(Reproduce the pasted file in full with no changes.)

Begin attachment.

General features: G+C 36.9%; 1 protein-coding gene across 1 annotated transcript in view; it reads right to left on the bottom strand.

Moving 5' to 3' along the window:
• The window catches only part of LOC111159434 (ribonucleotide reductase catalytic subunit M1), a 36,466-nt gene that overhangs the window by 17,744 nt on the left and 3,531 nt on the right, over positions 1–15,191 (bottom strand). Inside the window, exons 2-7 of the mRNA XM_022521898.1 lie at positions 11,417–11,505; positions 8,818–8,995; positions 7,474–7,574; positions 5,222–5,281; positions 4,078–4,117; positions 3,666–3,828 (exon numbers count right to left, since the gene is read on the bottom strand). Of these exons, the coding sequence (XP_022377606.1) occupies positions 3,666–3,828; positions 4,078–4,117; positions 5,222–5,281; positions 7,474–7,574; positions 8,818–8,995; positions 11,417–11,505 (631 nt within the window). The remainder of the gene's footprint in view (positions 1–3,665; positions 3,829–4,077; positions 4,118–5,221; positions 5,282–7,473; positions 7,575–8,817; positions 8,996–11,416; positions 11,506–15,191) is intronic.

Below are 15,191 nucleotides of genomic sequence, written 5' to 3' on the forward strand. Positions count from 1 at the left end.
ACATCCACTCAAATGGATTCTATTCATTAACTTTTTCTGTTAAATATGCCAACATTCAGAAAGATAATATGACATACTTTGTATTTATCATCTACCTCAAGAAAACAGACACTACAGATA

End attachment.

General features: G+C 36.9%; 1 protein-coding gene across 1 annotated transcript in view; it reads right to left on the bottom strand.

Moving 5' to 3' along the window:
• The window catches only part of LOC111159434 (ribonucleotide reductase catalytic subunit M1), a 36,466-nt gene that overhangs the window by 17,744 nt on the left and 3,531 nt on the right, over positions 1–15,191 (bottom strand). Inside the window, exons 2-7 of the mRNA XM_022521898.1 lie at positions 11,417–11,505; positions 8,818–8,995; positions 7,474–7,574; positions 5,222–5,281; positions 4,078–4,117; positions 3,666–3,828 (exon numbers count right to left, since the gene is read on the bottom strand). Of these exons, the coding sequence (XP_022377606.1) occupies positions 3,666–3,828; positions 4,078–4,117; positions 5,222–5,281; positions 7,474–7,574; positions 8,818–8,995; positions 11,417–11,505 (631 nt within the window). The remainder of the gene's footprint in view (positions 1–3,665; positions 3,829–4,077; positions 4,118–5,221; positions 5,282–7,473; positions 7,575–8,817; positions 8,996–11,416; positions 11,506–15,191) is intronic.

Below are 15,191 nucleotides of genomic sequence, written 5' to 3' on the forward strand. Positions count from 1 at the left end.
ACATCCACTCAAATGGATTCTATTCATTAACTTTTTCTGTTAAATATGCCAACATTCAGAAAGATAATATGACATACTTTGTATTTATCATCTACCTCAAGAAAACAGACACTACAGATA